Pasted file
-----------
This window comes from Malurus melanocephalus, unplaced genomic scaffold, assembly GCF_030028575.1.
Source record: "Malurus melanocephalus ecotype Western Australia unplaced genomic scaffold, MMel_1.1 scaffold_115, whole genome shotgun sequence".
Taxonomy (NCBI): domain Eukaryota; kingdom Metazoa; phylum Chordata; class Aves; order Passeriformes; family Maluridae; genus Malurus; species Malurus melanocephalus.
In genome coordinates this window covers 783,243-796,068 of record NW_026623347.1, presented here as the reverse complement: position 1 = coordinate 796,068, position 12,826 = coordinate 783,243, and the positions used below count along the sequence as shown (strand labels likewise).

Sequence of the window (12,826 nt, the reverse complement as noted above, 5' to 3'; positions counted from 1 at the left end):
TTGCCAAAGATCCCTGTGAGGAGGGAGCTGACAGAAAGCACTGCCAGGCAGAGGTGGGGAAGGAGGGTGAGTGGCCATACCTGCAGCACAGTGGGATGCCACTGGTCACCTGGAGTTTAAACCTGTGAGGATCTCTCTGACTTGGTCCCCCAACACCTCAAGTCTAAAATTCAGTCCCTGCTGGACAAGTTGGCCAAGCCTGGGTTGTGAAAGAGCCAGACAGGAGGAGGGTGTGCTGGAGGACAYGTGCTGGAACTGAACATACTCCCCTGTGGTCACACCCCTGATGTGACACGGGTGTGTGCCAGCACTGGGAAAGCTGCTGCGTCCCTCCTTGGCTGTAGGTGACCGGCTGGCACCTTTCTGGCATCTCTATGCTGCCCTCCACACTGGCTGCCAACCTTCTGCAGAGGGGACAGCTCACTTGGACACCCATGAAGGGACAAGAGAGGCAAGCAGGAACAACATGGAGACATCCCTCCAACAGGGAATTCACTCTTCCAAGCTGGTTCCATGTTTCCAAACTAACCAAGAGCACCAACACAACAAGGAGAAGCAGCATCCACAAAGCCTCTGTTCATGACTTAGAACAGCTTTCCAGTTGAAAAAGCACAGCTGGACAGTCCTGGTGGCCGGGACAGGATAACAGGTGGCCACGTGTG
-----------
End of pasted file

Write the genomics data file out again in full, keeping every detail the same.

This window comes from Malurus melanocephalus, unplaced genomic scaffold, assembly GCF_030028575.1.
Source record: "Malurus melanocephalus ecotype Western Australia unplaced genomic scaffold, MMel_1.1 scaffold_115, whole genome shotgun sequence".
Taxonomy (NCBI): domain Eukaryota; kingdom Metazoa; phylum Chordata; class Aves; order Passeriformes; family Maluridae; genus Malurus; species Malurus melanocephalus.
In genome coordinates this window covers 783,243-796,068 of record NW_026623347.1, presented here as the reverse complement: position 1 = coordinate 796,068, position 12,826 = coordinate 783,243, and the positions used below count along the sequence as shown (strand labels likewise).

Sequence of the window (12,826 nt, the reverse complement as noted above, 5' to 3'; positions counted from 1 at the left end):
TTGCCAAAGATCCCTGTGAGGAGGGAGCTGACAGAAAGCACTGCCAGGCAGAGGTGGGGAAGGAGGGTGAGTGGCCATACCTGCAGCACAGTGGGATGCCACTGGTCACCTGGAGTTTAAACCTGTGAGGATCTCTCTGACTTGGTCCCCCAACACCTCAAGTCTAAAATTCAGTCCCTGCTGGACAAGTTGGCCAAGCCTGGGTTGTGAAAGAGCCAGACAGGAGGAGGGTGTGCTGGAGGACAYGTGCTGGAACTGAACATACTCCCCTGTGGTCACACCCCTGATGTGACACGGGTGTGTGCCAGCACTGGGAAAGCTGCTGCGTCCCTCCTTGGCTGTAGGTGACCGGCTGGCACCTTTCTGGCATCTCTATGCTGCCCTCCACACTGGCTGCCAACCTTCTGCAGAGGGGACAGCTCACTTGGACACCCATGAAGGGACAAGAGAGGCAAGCAGGAACAACATGGAGACATCCCTCCAACAGGGAATTCACTCTTCCAAGCTGGTTCCATGTTTCCAAACTAACCAAGAGCACCAACACAACAAGGAGAAGCAGCATCCACAAAGCCTCTGTTCATGACTTAGAACAGCTTTCCAGTTGAAAAAGCACAGCTGGACAGTCCTGGTGGCCGGGACAGGATAACAGGTGGCCACGTGTG